Do you have a preferred medium of release for your own music?  With all of the possibilities available to artists these days I’m always curious why they choose and prefer the particular methods that they do.  What about when you are listening to and or purchasing music?  If you do have a preference can you explain a little bit about why?

Belwil:  We believe that good sound, authentic sound, alive sound, comes from analog methods first.  That's mechanics.  It’s palpable, you can touch it with your fingers you know?  Then when listening to music, vinyl is the best format, the warmest most authentic.  It cracks and is imperfect, it’s more like life really.  Nothing is worse than perfection!  I think…

Do you have a music collection at all?  If so can you tell us about it?

Belwil:  I recovered all of my parents rhythm and blues vinyl from the 60’s 70’s as well as all the bands who played at Woodstock.  I love this time.

I am a second generation music collector and grew up around what I thought was a fairly massive music collection until the last few years when I have met some people with real collections ha-ha!  None the less there is something entrancing and magical about physical albums for me.  Having something to hold in your hands, artwork to look at, liner notes to read, it all serves for a brief and rare glimpse into the mind of the artists that made it and make for a more complete listening experience; at least for me.  Do you have any such connection with physical releases?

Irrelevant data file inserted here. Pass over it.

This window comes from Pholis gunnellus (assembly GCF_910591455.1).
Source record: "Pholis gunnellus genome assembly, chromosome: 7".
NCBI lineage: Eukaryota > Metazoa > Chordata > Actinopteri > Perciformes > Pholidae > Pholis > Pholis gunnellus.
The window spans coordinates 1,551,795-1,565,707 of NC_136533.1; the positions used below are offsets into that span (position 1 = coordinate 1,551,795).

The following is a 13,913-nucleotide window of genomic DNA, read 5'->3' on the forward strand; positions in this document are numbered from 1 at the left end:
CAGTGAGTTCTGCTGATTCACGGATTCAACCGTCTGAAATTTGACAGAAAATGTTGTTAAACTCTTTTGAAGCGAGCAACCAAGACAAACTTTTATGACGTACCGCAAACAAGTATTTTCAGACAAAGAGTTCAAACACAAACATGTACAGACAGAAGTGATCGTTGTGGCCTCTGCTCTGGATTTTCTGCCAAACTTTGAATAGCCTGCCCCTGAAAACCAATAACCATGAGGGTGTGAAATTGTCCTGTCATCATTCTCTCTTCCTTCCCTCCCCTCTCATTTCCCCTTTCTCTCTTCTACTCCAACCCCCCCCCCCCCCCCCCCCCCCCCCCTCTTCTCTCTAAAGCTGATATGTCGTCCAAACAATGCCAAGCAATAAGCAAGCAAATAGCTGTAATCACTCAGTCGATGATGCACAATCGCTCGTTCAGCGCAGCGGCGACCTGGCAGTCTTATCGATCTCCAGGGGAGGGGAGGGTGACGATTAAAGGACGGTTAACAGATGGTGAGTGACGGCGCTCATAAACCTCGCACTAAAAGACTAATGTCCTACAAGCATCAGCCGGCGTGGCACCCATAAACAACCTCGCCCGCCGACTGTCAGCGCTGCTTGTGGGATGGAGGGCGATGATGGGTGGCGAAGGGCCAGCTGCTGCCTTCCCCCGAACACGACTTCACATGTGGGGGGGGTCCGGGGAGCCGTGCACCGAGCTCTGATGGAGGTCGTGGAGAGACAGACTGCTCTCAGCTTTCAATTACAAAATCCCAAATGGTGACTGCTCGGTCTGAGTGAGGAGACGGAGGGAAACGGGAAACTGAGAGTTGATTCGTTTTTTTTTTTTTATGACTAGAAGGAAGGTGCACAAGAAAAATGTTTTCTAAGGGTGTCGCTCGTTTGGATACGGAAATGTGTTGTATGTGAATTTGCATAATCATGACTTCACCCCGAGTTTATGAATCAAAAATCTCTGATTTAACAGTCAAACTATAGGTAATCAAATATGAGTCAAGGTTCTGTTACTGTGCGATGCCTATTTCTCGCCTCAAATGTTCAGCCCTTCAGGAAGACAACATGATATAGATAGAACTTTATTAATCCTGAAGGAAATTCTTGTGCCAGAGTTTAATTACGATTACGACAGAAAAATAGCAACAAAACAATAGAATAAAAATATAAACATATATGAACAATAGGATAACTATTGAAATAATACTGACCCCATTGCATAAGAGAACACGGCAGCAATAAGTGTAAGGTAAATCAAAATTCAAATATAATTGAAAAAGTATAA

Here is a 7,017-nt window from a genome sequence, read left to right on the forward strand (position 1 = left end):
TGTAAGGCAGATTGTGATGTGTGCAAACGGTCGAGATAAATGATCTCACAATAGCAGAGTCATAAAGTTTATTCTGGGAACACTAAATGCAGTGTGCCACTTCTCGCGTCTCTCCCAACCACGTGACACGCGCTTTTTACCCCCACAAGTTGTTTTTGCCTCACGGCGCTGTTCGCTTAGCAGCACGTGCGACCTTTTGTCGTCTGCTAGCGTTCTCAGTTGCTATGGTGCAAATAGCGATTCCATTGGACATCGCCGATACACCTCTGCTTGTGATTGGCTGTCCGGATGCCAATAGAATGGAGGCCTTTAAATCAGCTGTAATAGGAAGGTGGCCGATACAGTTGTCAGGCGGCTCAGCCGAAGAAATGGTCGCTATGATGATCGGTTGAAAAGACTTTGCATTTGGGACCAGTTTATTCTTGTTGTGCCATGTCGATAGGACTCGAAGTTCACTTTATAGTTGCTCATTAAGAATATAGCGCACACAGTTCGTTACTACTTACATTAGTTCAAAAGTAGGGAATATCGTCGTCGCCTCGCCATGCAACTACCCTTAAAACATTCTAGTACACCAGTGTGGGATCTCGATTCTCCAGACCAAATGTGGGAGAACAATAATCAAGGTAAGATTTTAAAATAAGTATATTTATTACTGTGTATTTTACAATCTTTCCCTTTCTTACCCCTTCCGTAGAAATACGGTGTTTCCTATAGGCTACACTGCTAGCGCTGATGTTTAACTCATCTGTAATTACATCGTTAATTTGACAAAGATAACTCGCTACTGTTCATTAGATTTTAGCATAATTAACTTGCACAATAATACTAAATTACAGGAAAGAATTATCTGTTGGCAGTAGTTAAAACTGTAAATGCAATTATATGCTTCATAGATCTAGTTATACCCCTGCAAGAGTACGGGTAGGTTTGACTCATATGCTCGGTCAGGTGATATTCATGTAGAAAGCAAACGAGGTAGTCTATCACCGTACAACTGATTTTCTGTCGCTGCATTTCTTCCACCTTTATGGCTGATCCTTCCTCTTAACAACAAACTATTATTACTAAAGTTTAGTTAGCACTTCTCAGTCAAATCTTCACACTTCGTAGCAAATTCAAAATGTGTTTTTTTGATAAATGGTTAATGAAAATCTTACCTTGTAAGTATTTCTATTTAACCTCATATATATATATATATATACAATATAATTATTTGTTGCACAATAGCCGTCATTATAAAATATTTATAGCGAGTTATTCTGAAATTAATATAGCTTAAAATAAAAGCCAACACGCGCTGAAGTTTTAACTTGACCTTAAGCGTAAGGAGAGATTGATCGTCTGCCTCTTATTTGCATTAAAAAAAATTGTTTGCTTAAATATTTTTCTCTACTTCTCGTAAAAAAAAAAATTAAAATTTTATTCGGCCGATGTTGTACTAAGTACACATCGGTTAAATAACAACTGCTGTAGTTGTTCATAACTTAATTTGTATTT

Belwil:  Yes I completely agree!  I much prefer physical releases.  As I said earlier, it’s more authentic and alive.  You can touch it, it's hot.  Digital allows you to have a lot more, but it’s so impersonal.